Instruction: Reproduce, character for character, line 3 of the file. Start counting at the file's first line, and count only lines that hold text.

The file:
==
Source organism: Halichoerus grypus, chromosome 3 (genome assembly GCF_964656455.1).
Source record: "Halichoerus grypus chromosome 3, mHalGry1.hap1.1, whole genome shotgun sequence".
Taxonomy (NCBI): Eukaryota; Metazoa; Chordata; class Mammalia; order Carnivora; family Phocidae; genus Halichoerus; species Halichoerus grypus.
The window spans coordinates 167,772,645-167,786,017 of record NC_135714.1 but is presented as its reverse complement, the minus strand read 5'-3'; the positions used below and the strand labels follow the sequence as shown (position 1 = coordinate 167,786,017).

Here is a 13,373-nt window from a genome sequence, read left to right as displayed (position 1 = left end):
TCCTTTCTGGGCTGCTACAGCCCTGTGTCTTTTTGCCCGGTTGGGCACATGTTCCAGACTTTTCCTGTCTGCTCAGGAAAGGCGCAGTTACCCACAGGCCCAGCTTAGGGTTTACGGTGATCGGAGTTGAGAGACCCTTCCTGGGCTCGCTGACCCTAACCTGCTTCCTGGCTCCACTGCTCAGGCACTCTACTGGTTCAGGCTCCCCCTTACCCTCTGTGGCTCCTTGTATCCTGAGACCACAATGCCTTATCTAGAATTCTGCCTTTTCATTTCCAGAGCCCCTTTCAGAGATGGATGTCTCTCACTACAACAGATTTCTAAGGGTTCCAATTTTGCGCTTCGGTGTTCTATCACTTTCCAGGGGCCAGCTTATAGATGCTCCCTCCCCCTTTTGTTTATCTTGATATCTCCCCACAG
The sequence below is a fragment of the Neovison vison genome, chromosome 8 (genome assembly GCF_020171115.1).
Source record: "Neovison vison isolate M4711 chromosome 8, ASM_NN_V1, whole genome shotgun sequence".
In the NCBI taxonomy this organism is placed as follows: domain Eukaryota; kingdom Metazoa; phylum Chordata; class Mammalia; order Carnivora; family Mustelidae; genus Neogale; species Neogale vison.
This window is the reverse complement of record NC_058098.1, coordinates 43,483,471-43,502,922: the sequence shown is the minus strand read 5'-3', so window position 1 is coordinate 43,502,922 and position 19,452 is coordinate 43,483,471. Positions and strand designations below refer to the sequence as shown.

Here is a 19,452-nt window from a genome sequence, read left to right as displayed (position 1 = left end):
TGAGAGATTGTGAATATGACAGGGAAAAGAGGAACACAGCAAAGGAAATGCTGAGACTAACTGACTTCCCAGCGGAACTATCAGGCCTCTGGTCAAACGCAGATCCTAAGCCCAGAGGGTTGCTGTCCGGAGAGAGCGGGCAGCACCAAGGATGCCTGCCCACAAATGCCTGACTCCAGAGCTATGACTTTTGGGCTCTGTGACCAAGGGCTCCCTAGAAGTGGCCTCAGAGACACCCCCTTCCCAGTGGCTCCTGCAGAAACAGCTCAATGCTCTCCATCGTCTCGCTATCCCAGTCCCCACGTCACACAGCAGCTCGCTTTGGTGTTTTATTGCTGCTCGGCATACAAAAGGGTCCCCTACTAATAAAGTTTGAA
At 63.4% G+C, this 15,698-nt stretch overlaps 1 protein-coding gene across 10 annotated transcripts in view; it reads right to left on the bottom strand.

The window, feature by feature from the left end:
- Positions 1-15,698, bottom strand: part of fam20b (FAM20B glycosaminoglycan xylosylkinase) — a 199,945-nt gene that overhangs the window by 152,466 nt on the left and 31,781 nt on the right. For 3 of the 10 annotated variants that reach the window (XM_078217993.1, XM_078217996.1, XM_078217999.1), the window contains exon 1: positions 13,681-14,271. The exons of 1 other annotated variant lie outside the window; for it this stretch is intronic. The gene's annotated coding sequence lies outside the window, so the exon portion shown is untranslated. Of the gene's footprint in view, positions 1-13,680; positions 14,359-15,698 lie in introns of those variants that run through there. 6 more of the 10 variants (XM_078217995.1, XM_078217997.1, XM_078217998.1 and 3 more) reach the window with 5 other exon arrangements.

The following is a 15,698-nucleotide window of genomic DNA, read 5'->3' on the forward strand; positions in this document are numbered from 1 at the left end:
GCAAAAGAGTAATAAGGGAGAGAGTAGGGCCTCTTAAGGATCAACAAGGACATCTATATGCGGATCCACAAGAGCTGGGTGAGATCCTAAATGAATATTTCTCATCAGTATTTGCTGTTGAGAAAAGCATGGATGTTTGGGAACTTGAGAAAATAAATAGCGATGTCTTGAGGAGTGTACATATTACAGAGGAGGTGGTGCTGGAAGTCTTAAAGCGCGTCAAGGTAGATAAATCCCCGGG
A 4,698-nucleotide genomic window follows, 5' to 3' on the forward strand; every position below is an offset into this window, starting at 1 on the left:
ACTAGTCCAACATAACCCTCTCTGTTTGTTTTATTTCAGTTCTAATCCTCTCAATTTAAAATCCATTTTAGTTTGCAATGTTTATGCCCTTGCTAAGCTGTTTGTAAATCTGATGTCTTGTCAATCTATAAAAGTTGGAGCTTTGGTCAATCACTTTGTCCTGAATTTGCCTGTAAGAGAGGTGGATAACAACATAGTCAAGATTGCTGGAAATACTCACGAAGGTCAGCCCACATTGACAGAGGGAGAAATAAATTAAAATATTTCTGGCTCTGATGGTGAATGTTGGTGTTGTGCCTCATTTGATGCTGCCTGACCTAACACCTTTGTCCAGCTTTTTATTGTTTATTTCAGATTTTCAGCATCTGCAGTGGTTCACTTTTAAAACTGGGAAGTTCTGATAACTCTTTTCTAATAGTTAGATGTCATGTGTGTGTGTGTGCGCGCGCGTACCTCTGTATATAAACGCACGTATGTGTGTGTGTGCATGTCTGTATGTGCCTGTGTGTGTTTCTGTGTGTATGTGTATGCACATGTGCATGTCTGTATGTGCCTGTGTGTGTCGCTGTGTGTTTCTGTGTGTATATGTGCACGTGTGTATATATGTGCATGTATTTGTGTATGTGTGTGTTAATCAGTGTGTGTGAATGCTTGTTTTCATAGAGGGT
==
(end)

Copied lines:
Taxonomy (NCBI): Eukaryota; Metazoa; Chordata; class Mammalia; order Carnivora; family Phocidae; genus Halichoerus; species Halichoerus grypus.